A letting agent is refusing to market my friend’s property unless she buys some new furniture. What a cheek, I say, and go round to take a look. But I have to admit, the agent does have a point.
My friend has made the mistake of filling the house with old furniture that was once cluttering up her own house. Rather than throwing out this old junk, she’s stuck it in her rental property.
The living room is a mishmash of clashing sofa and chairs, which are ancient and saggy, and there is only seating for four adults, yet my friend insists the house is suitable for five sharers. There is a fifth “chair”, in the shape of… a dog, I think… but it wouldn’t be big enough for anyone over the age of three.
I suggest she replaces the furniture with two matching sofas, or at least that she re-covers the sofa and chairs she already has in similar fabric. I also tell her to chuck out that “dog” and replace it with an adult-size chair. She’s not going to take my advice, I can tell.
There’s a fine mahogany table in the kitchen, but it’s too big, so you have to squeeze past it to reach the fridge. Also, once again, none of the chairs match and one is too low for the table.
“Ikea has some clever designs for small dining areas,” I tell her, hoping she’ll take the hint and spare me from shouting: “Why can’t you see this table doesn’t fit?” Upstairs, there are three lovely bedrooms, but each contains a rickety bed. “They’re from my mother’s old house,” my friend tells me. Her mother died in 1987. One of the beds is for a toddler. “I think it would be fine for a small adult,” she insists. She’s not joking.
It’s a shame she’s made such a hash of furnishing the property because it’s a splendid house in a great location; she should have no shortage of tenants. It would be better if she cleared everything out and advertised it unfurnished. Generally speaking, tenants don’t pay any more for furnished properties but if the furniture is hideous, it will put them off. No one wants to feel like they are living in the Forties.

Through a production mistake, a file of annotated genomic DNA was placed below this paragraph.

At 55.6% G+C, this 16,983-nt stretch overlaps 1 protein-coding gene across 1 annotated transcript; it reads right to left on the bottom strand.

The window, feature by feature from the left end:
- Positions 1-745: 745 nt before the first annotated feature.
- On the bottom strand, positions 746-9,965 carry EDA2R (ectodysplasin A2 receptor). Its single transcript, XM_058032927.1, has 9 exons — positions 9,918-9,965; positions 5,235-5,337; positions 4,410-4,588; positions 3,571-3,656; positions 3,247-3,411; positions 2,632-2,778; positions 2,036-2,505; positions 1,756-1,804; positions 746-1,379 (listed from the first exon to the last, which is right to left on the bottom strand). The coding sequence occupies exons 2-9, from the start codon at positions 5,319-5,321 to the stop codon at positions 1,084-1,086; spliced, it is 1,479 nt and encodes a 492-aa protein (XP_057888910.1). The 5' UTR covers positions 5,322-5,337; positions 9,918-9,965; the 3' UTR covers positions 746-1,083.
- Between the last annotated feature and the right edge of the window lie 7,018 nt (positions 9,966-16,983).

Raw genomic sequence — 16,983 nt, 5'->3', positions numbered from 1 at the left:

If you want to furnish a rental property and you’re on a tight budget, look at Ikea or places like davidphillips.com that offer reasonably priced furniture packs. There’s no need to spend a fortune, especially if you only provide the basics such as beds, dining tables, chairs and a sofa.
You also need to be clear about your market. My friend is confused about whether she’s targeting groups of sharers or families. As the property has two double bedrooms and a single, it is ideal for both, but she’s putting off families by having two double beds instead of a double and two singles, yet if she wants to accommodate five adults, she needs a proper single bed for the fifth person and more seating in the living room.
I can understand the agent’s concerns, but on the other hand, I think he’s a bit of a wuss to suggest he can only let properties that are perfectly furnished. As my friend seems determined to leave her house as it is, I suggest she finds a new agent and asks them to market the property as suitable for a small family or a group of four instead of five adults. She might not get as much rent as she’d hoped, but at least that way she can hang on to her eclectic furniture collection.
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